Research News

Walmart’s packaged foods have become healthier, study finds; income, race still major predictors of food choices

October 27, 2015 The nutritional quality of packaged food at Walmart has improved since 2000, according to a new study by UNC Gillings School of Global Public Health researchers. That should be good news, given that Walmart and other major retail chains are the biggest sellers of foods purchased and eaten by U.S. consumers. The… Read more »

Lee analyzes impact of electronic health records upon hospital performance

October 19, 2015 In February 2009, Congress enacted the Health Information Technology for Economic and Clinical Health (HITECH) Act, part of the American Recovery and Reinvestment Act, to promote the adoption and meaningful use of health information technology. Five years into the program, a UNC Gillings School of Global Public Health professor conducted a study… Read more »

Retailers express mixed support for wide range of tobacco-related policies

October 19, 2015 Several researchers from the UNC Gillings School of Global Public Health are co-authors on a recent study documenting retailer opinions about tobacco control policies at the point of sale. Susan Ennett, PhD, professor and vice chair for academic affairs, Kurt Ribisl, PhD, professor, and H. Luz McNaughton Reyes, PhD, research assistant professor,… Read more »

Study finds racial, ethnic disparities in dental caries among NC kindergarten students

October 19, 2015 In a new study, a faculty member and an alumna of the UNC Gillings School of Global Public Health examined racial and ethnic disparities in dental caries, commonly known as “cavities,” among kindergarten students in North Carolina as well as the cross-level effects between students’ race and ethnicity and their school’s poverty… Read more »

Will work for water: BSPH student Emma Kelly conducts research in Ghana

October 15, 2015 The following article was written by Mary Lide Parker and published Oct. 5 in Endeavors magazine. Undergraduate Emma Kelly (class of 2017) is majoring in environmental health sciences in the UNC Gillings School of Global Public Health’s Department of Environmental Sciences and Engineering. On a hot day in late July, Emma Kelly… Read more »

Meshnick awarded $2M CDC grant to study Lyme disease in Rhode Island

October 15, 2015 The U.S. Centers for Disease Control and Prevention’s National Institute for Occupational Safety and Health (CDC’s NIOSH) has awarded a four-year grant of more than $2 million to study Lyme disease prevention and exposure among outdoor workers in Rhode Island. Steven Meshnick, MD, PhD, professor of epidemiology at the UNC Gillings School… Read more »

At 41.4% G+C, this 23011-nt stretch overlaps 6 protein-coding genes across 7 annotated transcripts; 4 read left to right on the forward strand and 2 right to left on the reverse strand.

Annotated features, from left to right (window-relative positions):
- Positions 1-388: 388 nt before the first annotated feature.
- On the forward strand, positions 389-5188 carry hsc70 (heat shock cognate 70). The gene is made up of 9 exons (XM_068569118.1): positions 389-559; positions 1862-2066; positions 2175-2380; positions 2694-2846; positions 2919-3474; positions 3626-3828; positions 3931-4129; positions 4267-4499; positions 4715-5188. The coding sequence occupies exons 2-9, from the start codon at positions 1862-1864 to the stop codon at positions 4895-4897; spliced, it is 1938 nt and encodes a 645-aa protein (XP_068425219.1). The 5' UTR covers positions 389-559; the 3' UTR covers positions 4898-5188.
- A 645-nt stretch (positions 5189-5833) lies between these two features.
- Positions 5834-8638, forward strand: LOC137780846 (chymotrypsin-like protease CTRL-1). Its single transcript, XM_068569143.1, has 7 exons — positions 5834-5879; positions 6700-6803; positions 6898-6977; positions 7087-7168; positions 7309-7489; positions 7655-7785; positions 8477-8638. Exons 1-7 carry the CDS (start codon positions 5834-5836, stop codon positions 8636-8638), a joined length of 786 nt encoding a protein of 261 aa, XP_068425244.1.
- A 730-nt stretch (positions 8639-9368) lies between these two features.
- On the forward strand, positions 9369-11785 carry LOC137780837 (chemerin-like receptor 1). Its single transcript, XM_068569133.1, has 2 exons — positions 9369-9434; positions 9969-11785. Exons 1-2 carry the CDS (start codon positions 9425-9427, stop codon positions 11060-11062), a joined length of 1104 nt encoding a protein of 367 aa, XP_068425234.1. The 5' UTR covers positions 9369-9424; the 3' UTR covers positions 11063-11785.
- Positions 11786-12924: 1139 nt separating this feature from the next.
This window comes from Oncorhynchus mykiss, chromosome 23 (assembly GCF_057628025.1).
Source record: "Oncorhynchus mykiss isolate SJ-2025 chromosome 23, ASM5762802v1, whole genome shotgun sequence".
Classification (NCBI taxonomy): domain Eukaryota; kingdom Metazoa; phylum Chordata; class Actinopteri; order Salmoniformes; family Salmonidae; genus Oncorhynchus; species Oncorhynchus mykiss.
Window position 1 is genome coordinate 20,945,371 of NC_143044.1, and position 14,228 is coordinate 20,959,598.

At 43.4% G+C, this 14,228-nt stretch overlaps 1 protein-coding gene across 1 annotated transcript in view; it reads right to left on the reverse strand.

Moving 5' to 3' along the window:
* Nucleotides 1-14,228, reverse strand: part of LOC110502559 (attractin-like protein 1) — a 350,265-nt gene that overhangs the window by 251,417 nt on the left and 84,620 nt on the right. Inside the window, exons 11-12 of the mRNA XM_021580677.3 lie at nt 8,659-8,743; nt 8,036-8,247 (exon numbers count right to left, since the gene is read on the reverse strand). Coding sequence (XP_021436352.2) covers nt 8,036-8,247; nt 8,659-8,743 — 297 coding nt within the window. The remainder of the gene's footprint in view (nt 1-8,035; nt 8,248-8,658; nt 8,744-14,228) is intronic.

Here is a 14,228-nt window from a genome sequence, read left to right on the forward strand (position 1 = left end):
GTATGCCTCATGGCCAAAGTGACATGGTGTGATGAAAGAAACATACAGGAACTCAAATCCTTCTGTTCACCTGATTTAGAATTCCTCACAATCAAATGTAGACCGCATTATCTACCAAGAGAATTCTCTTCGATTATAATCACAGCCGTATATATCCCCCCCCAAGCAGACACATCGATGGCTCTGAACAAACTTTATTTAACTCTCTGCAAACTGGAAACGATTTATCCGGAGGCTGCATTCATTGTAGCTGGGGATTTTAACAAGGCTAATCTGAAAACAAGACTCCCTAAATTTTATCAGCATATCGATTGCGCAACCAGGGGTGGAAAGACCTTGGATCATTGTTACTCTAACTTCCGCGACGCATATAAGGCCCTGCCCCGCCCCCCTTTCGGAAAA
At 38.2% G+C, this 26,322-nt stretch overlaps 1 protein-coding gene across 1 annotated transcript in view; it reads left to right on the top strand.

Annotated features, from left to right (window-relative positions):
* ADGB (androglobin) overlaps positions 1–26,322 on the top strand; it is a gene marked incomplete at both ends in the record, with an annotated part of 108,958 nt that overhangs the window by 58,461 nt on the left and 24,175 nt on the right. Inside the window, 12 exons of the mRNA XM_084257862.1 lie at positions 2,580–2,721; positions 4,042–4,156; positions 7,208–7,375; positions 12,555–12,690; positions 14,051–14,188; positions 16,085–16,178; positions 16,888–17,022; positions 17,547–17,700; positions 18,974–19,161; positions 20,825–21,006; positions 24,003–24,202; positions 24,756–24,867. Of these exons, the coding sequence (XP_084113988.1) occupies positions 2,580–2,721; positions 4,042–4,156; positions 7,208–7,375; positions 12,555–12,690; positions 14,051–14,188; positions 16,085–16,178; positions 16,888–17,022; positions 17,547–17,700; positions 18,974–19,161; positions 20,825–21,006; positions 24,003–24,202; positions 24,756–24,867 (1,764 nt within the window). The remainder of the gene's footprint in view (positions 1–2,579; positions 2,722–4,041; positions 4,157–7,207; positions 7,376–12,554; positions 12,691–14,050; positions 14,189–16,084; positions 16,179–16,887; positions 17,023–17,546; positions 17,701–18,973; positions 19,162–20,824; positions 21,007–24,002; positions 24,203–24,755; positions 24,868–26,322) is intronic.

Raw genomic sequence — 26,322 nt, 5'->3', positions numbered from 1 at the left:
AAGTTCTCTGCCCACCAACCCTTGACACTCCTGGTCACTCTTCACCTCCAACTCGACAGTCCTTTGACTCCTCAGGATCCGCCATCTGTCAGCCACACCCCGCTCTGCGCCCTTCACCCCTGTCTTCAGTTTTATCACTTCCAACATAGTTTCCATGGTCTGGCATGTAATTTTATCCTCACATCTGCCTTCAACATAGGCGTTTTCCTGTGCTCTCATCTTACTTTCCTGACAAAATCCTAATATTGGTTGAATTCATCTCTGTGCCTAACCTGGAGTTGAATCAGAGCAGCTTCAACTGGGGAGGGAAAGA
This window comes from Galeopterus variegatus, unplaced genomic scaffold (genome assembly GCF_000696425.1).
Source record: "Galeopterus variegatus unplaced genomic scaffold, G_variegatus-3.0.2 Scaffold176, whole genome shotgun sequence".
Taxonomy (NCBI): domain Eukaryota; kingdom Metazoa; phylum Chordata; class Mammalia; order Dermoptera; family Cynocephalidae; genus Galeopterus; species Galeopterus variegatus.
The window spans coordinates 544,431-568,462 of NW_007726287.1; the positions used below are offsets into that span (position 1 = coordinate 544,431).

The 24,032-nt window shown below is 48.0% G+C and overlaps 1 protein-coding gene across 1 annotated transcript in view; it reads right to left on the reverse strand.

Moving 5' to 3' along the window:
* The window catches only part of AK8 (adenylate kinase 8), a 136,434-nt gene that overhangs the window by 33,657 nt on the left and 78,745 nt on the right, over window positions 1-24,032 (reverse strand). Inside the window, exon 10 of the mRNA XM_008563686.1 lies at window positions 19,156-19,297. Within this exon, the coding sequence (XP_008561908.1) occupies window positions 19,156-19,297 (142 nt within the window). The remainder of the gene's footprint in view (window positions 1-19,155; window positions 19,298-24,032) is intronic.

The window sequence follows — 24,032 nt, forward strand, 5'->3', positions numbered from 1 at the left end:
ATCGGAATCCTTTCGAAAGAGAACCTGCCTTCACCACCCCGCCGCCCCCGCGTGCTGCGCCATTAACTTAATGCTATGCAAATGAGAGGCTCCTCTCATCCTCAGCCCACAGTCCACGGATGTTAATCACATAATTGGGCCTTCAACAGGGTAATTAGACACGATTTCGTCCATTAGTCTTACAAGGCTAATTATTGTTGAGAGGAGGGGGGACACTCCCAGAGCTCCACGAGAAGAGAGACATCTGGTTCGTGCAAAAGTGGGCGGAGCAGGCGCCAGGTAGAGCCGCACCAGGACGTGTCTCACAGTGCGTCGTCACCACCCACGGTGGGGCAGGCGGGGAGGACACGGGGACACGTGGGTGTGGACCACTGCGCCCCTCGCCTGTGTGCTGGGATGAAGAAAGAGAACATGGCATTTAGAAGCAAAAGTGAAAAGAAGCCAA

UNC study finds higher vitamin D and calcium intake does not reduce colorectal polyp risk

October 14, 2015 A large, randomized study led by a researcher in the UNC Gillings School of Global Public Health found that vitamin D and calcium supplements do not reduce the risk of colorectal adenomas, which are benign tumors that can evolve into colorectal cancer. The results, published Oct. 14 in the New England Journal… Read more »

Children with severe obesity may be at higher risk for heart disease and diabetes

October 13, 2015 More than 3 million children in the United States who are severely obese may be at a higher risk for developing heart disease and diabetes than are overweight children, according to a new study by researchers at the University of North Carolina and Wake Forest Baptist Medical Center. The study, published Oct…. Read more »

Action items address opportunities, challenges in global noncommunicable disease research

October 9, 2015 Two out of three deaths worldwide are attributable to noncommunicable diseases (NCD). No country is unaffected by this class of illness, which presents an unprecedented global health challenge. Lindsay Jaacks, PhD, alumna of the Department of Nutrition, and Racquel Kelly Kohler, PhD, alumna of the Department of Health Policy and Management, both… Read more »

Prenatal exposure to cadmium associated with increased risk of pre-eclampsia

October 6, 2015 Researchers from the University of North Carolina at Chapel Hill have demonstrated for the first time an association between levels of the toxic metal cadmium in the placenta during pregnancy and increased risk of the mother developing pre-eclampsia. The researchers also examined interactive effects of essential metals selenium and zinc with pre-eclampsia… Read more »